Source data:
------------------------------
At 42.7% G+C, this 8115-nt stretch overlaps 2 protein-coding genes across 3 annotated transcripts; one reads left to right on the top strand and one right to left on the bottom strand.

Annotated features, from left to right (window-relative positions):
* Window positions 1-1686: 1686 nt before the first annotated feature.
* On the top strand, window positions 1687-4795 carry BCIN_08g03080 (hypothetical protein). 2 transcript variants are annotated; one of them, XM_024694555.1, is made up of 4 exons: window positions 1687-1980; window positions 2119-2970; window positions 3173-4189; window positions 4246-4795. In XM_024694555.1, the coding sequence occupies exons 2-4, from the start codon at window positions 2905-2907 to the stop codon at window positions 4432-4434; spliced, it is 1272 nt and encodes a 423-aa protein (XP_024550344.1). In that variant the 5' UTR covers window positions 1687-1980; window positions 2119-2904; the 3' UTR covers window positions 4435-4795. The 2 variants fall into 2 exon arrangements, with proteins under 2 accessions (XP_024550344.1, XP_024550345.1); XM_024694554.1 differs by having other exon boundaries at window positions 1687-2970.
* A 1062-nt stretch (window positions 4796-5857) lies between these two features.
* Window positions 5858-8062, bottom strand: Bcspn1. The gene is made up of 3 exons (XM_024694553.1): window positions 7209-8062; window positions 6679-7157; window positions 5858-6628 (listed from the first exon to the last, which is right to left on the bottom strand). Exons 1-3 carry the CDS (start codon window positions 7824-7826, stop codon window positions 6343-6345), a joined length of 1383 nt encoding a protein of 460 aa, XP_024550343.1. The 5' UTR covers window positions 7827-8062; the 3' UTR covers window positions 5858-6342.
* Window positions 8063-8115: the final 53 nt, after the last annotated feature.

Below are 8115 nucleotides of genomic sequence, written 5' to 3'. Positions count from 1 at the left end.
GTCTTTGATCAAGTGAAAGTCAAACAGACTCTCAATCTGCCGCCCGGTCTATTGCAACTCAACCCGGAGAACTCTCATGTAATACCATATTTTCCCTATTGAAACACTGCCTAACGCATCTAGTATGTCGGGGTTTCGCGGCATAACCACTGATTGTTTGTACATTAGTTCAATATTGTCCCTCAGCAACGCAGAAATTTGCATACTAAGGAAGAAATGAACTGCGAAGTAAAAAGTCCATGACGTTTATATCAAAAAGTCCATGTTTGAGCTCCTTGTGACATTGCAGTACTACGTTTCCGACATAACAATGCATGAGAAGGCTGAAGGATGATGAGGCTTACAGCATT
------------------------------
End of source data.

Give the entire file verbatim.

At 42.7% G+C, this 8115-nt stretch overlaps 2 protein-coding genes across 3 annotated transcripts; one reads left to right on the top strand and one right to left on the bottom strand.

Annotated features, from left to right (window-relative positions):
* Window positions 1-1686: 1686 nt before the first annotated feature.
* On the top strand, window positions 1687-4795 carry BCIN_08g03080 (hypothetical protein). 2 transcript variants are annotated; one of them, XM_024694555.1, is made up of 4 exons: window positions 1687-1980; window positions 2119-2970; window positions 3173-4189; window positions 4246-4795. In XM_024694555.1, the coding sequence occupies exons 2-4, from the start codon at window positions 2905-2907 to the stop codon at window positions 4432-4434; spliced, it is 1272 nt and encodes a 423-aa protein (XP_024550344.1). In that variant the 5' UTR covers window positions 1687-1980; window positions 2119-2904; the 3' UTR covers window positions 4435-4795. The 2 variants fall into 2 exon arrangements, with proteins under 2 accessions (XP_024550344.1, XP_024550345.1); XM_024694554.1 differs by having other exon boundaries at window positions 1687-2970.
* A 1062-nt stretch (window positions 4796-5857) lies between these two features.
* Window positions 5858-8062, bottom strand: Bcspn1. The gene is made up of 3 exons (XM_024694553.1): window positions 7209-8062; window positions 6679-7157; window positions 5858-6628 (listed from the first exon to the last, which is right to left on the bottom strand). Exons 1-3 carry the CDS (start codon window positions 7824-7826, stop codon window positions 6343-6345), a joined length of 1383 nt encoding a protein of 460 aa, XP_024550343.1. The 5' UTR covers window positions 7827-8062; the 3' UTR covers window positions 5858-6342.
* Window positions 8063-8115: the final 53 nt, after the last annotated feature.

Below are 8115 nucleotides of genomic sequence, written 5' to 3'. Positions count from 1 at the left end.
GTCTTTGATCAAGTGAAAGTCAAACAGACTCTCAATCTGCCGCCCGGTCTATTGCAACTCAACCCGGAGAACTCTCATGTAATACCATATTTTCCCTATTGAAACACTGCCTAACGCATCTAGTATGTCGGGGTTTCGCGGCATAACCACTGATTGTTTGTACATTAGTTCAATATTGTCCCTCAGCAACGCAGAAATTTGCATACTAAGGAAGAAATGAACTGCGAAGTAAAAAGTCCATGACGTTTATATCAAAAAGTCCATGTTTGAGCTCCTTGTGACATTGCAGTACTACGTTTCCGACATAACAATGCATGAGAAGGCTGAAGGATGATGAGGCTTACAGCATT